Rammelsbach tunnel

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Rammelsbach tunnel
Altenglaner tunnel
use Railway tunnel
traffic connection Landstuhl – Kusel railway line
place Rammelsbach
length 143 m
Number of tubes 1
Client Society of the Palatinate Northern Railways
building-costs 24,000  fl
start of building 1866
completion August 28, 1868
release September 22, 1868
Rammelsbacher Tunnel (Rhineland-Palatinate)
Red pog.svg
Red pog.svg
East portal 49 ° 33 ′ 3 ″  N , 7 ° 27 ′ 24 ″  E
West portal 49 ° 32 ′ 58 "  N , 7 ° 27 ′ 12"  E

The Rammelsbacher Tunnel , also called Altenglaner Tunnel , was a railway tunnel operated from 1868 to 1936 on the Landstuhl – Kusel railway line between the Altenglan and Rammelsbach stations . In the 1930s, the route of the railway line was changed in this area, which then bricked up the tunnel.


As early as the 1860s, railway construction committees were formed in both Ramstein and Kusel. In 1863 this resulted in a memorandum that proclaimed the construction of a railway line from Landstuhl on the Palatinate Ludwig Railway along Mohrbach , Glan and Kuselbach to Kusel. While the course from Landstuhl to Altenglan was largely predetermined by the first two rivers mentioned, turning into the Kuselbachtal was more complicated. Therefore, the foothills of the Remigiusberg between Altenglan and Kusel were crossed under by means of a tunnel, the so-called Rammelsbacher tunnel .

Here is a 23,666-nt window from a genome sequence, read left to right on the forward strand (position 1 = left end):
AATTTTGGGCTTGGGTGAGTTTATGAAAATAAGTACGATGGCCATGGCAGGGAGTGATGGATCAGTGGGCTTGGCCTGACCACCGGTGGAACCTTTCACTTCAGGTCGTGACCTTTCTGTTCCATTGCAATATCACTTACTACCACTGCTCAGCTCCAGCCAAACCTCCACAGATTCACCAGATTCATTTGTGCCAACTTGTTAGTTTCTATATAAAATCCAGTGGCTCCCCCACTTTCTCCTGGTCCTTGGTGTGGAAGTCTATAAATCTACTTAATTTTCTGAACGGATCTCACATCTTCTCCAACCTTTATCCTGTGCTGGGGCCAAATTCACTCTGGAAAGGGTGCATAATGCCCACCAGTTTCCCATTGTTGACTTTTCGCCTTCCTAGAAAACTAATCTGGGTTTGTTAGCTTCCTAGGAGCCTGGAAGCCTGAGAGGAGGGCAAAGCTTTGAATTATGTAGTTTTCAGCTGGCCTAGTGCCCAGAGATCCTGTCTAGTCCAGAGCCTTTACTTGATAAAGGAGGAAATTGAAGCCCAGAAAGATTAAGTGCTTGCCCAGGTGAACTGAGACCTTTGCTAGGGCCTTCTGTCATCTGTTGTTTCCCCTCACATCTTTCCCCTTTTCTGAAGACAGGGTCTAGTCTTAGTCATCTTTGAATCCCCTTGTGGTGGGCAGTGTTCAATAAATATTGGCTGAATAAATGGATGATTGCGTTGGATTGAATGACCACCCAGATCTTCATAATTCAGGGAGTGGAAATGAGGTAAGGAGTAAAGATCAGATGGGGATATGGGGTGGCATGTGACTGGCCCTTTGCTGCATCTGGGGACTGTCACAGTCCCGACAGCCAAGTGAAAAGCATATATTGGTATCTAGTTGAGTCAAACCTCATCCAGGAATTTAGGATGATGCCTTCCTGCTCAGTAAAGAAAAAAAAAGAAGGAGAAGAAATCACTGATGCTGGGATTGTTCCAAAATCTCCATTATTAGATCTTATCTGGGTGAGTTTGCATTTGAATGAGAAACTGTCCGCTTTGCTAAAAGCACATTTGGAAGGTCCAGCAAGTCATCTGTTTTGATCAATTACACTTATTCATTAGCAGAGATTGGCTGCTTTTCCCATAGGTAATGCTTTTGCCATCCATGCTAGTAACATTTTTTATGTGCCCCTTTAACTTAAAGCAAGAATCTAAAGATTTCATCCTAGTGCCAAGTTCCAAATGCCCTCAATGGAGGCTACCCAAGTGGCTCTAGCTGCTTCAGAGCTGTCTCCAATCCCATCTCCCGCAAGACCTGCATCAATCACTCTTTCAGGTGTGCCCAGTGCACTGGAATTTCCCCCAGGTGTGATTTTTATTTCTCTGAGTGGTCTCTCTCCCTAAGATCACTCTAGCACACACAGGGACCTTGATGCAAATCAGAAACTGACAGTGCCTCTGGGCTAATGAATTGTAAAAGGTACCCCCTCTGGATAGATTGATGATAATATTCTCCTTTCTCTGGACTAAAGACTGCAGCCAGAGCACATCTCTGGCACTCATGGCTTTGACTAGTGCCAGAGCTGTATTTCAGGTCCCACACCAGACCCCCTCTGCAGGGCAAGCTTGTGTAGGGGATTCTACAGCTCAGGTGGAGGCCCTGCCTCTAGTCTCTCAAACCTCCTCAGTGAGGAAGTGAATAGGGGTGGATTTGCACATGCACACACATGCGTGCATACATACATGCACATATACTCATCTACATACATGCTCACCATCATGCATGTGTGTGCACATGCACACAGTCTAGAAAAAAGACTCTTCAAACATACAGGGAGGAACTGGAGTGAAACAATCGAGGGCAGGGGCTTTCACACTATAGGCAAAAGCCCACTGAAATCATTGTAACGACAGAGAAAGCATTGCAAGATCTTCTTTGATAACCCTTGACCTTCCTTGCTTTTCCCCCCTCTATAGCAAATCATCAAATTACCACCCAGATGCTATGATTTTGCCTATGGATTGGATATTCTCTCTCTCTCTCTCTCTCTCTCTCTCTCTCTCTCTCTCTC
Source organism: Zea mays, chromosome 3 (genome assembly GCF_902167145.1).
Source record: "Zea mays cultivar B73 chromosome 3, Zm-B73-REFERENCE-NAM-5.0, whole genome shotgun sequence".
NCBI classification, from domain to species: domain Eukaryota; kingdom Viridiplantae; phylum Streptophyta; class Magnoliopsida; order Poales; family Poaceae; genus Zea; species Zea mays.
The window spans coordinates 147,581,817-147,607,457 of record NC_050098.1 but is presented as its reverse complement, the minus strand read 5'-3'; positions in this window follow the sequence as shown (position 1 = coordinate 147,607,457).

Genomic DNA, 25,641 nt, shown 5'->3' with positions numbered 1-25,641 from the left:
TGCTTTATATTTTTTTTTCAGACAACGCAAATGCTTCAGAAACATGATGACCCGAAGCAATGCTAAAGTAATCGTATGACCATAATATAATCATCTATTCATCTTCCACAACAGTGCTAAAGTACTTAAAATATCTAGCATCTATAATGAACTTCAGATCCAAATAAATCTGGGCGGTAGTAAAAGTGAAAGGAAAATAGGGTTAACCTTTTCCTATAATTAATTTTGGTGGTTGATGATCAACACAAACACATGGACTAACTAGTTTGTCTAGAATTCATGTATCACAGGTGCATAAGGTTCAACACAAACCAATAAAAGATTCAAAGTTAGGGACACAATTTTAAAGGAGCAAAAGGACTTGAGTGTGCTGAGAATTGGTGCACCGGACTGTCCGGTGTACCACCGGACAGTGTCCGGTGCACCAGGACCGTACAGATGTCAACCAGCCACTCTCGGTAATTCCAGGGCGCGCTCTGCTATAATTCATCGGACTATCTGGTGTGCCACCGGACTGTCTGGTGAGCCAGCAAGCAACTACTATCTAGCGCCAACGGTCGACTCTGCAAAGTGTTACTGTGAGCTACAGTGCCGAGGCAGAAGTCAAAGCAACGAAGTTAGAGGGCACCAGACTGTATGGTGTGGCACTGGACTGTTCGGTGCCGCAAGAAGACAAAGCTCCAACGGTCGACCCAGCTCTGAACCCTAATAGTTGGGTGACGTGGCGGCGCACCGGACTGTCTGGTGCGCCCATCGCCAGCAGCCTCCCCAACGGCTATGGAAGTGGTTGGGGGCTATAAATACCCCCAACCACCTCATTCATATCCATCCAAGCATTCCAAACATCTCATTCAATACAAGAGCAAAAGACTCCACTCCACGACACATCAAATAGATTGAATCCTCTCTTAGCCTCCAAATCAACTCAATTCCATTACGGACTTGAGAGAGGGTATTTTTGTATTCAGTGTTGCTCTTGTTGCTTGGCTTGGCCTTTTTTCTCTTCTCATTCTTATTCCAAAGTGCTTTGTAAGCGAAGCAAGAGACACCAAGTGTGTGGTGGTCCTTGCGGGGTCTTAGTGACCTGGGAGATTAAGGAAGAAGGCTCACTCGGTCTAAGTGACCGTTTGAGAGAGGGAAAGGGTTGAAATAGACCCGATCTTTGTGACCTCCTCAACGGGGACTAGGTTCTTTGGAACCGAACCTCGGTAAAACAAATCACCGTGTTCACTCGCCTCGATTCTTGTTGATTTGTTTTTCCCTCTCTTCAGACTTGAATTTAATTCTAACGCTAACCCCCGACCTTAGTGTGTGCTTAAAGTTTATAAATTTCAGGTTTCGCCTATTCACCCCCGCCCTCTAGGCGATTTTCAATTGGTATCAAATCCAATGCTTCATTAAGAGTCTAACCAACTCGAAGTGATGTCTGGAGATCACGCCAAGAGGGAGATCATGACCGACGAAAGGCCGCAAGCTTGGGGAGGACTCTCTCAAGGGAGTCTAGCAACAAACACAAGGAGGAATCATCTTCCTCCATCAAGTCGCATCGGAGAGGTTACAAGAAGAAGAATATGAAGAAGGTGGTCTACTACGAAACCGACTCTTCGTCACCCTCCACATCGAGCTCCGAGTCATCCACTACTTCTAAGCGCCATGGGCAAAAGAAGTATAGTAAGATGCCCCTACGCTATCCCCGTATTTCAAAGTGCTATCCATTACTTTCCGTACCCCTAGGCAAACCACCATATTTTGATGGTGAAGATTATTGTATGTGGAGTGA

In order to save costs, its design was very slim. For the construction of the tunnel, which took place from 1866, a total of 24,000 guilders were estimated. In 1892 there was a fatal accident because a 22 year old man used it as an abbreviation for a footpath. The narrow clearance profile prevented that he could avoid a train driving through the tunnel.

Over the decades, the tunnel became increasingly dilapidated. In addition, the small cross-section was a problem, especially when transporting goods. This sometimes meant that the freight had to be unloaded in Altenglan and transported to Kusel by carts. For this reason, the railway line was led around the mountain from 1936. During the Second World War , the tunnel, which had become superfluous for regular operations, was used to park locomotives; it was also converted into a workshop for repairs. After the Palatinate was occupied by France after the war, its troops used the tunnel as a depot. Later the portals of the tunnel were bricked up.


  • Hans-Joachim Emich, Rolf Becker: The railways on Glan and Lauter . Self-published, Waldmohr 1996, ISBN 3-9804919-0-0 .

Individual evidence

  1. ^ Eisenbahn-tunnel-info.de: German railway tunnels, sorted by tunnel name . Retrieved February 5, 2013 .
  2. Hans-Joachim Emich, Rolf Becker: The railways to Glan and Lauter . 1996, p. 7th ff .
  3. eisenbahn-tunnelportale.de: Tunnel portals - pictures of the route: 3202 (KBS 671 / KBS 272d) . Retrieved February 5, 2013 .
  4. Hans-Joachim Emich, Rolf Becker: The railways to Glan and Lauter . 1996, p. 35 .
  5. Hans-Joachim Emich, Rolf Becker: The railways to Glan and Lauter . 1996, p. 12 .
  6. Hans-Joachim Emich, Rolf Becker: The railways to Glan and Lauter . 1996, p. 49 .